Monday, 11 May 2015

Caroline vs. Kalibo

After two nights in Manila, Clem and I flew to Kalibo, in the province of Aklan, where his mother's family is from.  We had the welcoming committee at the airport, and then a huge family feast for lunch; I was a bit anxious about meeting so many new people who knew exactly who I was, but everyone was very warm and welcoming.  I'm going to need a chart to keep track of all the relatives, though!

Lunch was followed by a long siesta, and then just before sunset a couple of us went over to Bakhawan Eco-Park, a mangrove forest that is not only beautiful, but also prevents the major flooding that used to plague the area.  The path through the forest is about 1km one way, and once we came out the other side we decided to hire a small boat to go out to the sand bar.  We got there just as the sun was setting, so the view was beautiful.  It was good timing too, since we were the last group the boat driver was going to take for the day.  There are also a couple cantinas in the Eco-Park, but they were both closed by the time we got there.

The next morning some of the family piled into a van and drove down to Jawili Falls, a series of small waterfalls cascading into rock pools.  The park around it has been modestly developed for tourists so there are small cabanas with tables, perfect for a lunch break, as well as toilets and showers and a small refreshment stand.  For a small fee Clem and I went up to the falls area with some cousins, and we scrambled up rocks and across streams, stopping every now and then to put our feet in the water.  Clem and I hadn't been told where we were going so we didn't have a change of clothes for swimming, which I would have liked to have done since the weather was scorching, and the water was clear and cool.  Next time!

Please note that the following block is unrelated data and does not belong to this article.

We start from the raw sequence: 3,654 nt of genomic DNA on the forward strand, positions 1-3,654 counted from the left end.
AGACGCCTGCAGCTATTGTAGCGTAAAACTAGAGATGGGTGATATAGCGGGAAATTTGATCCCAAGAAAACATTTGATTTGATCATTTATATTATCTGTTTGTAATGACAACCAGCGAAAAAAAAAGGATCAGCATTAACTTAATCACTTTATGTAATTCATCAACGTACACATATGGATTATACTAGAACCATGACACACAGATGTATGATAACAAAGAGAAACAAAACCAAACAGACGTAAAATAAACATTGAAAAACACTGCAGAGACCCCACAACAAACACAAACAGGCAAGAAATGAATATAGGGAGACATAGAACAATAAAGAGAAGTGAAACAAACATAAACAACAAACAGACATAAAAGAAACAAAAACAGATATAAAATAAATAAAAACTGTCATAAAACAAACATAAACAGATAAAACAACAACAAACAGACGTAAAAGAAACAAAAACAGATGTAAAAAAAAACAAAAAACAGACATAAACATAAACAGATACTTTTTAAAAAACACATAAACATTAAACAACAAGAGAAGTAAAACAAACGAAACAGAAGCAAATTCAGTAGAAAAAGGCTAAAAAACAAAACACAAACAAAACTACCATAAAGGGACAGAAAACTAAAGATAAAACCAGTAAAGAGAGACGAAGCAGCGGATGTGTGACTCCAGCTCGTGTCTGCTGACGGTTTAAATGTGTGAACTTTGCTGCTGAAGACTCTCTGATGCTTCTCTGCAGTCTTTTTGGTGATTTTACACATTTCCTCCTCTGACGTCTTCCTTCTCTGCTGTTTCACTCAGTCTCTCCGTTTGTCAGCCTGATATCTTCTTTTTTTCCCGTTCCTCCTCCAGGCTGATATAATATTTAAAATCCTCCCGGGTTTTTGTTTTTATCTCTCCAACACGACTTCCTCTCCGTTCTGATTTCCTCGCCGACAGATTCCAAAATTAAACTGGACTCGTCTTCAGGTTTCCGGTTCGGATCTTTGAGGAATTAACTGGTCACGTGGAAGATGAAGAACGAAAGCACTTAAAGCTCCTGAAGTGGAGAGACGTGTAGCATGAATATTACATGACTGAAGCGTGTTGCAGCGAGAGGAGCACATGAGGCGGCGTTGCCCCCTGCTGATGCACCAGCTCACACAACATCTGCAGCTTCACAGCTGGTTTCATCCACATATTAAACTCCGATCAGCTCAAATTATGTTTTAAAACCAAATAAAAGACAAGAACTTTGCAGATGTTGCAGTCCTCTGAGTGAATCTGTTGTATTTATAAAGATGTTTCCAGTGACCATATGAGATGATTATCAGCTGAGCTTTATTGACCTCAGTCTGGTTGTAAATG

For our last full day in Kalibo we stayed around the centre of town, visiting the Museo it Akean (Museum of Aklan) and Kalibo Cathedral.  The museum is small, but is loaded with artefacts; one branch of Clem's family are very involved with the museum, so one of the cousins was able to give us a tour.  I was particularly taken with the cathedral; it's been reconstructed a number of times, and the inside was a gorgeous blend of original exposed brick and new plasterwork.  It was empty when we stopped by, so I took my time looking around.

We also made stops to visit family, first at Thumbelina, a book store run by an auntie, and then at the home of family matriarch Lola Susing ("Lola" means grandmother, but can also be used for great aunts; Lola Susing is the sister of Clem's maternal grandfather).  She is an impressive 98 years old, and we had a great time visiting with her and talking about the family.  She gave us a copy of her late husband's book of poems, and wrote a lovely inscription for us emphasizing that she is praying "for a great event that may come [our] way in the near future."  Message received, Lola!

While in Kalibo we stayed at the Ati-Atihan Festival Hostel, near the centre of the city.  Ati-Atihan is an annual Aklanon festival that takes place every January; we missed it in Kalibo by a couple weeks, but we've attended celebrations in Toronto in the past.  The hostel (more like a hotel) is run by part of Clem's family, and the original building is actually the house in which his mother grew up!  From our room we could see the spot Clem was bitten by a monkey as a child.  It was a great place to stay: it's clean and spacious, staff are courteous and helpful, and it's in the centre of town.

Kalibo is a nice town and is worth a visit, but what I loved most about it was connecting to pieces of Clem's past and meeting a lot of his family.  After our visit we headed to the island paradise of Boracay for our real beach vacation.  A post on that coming up soon!

xx, C.

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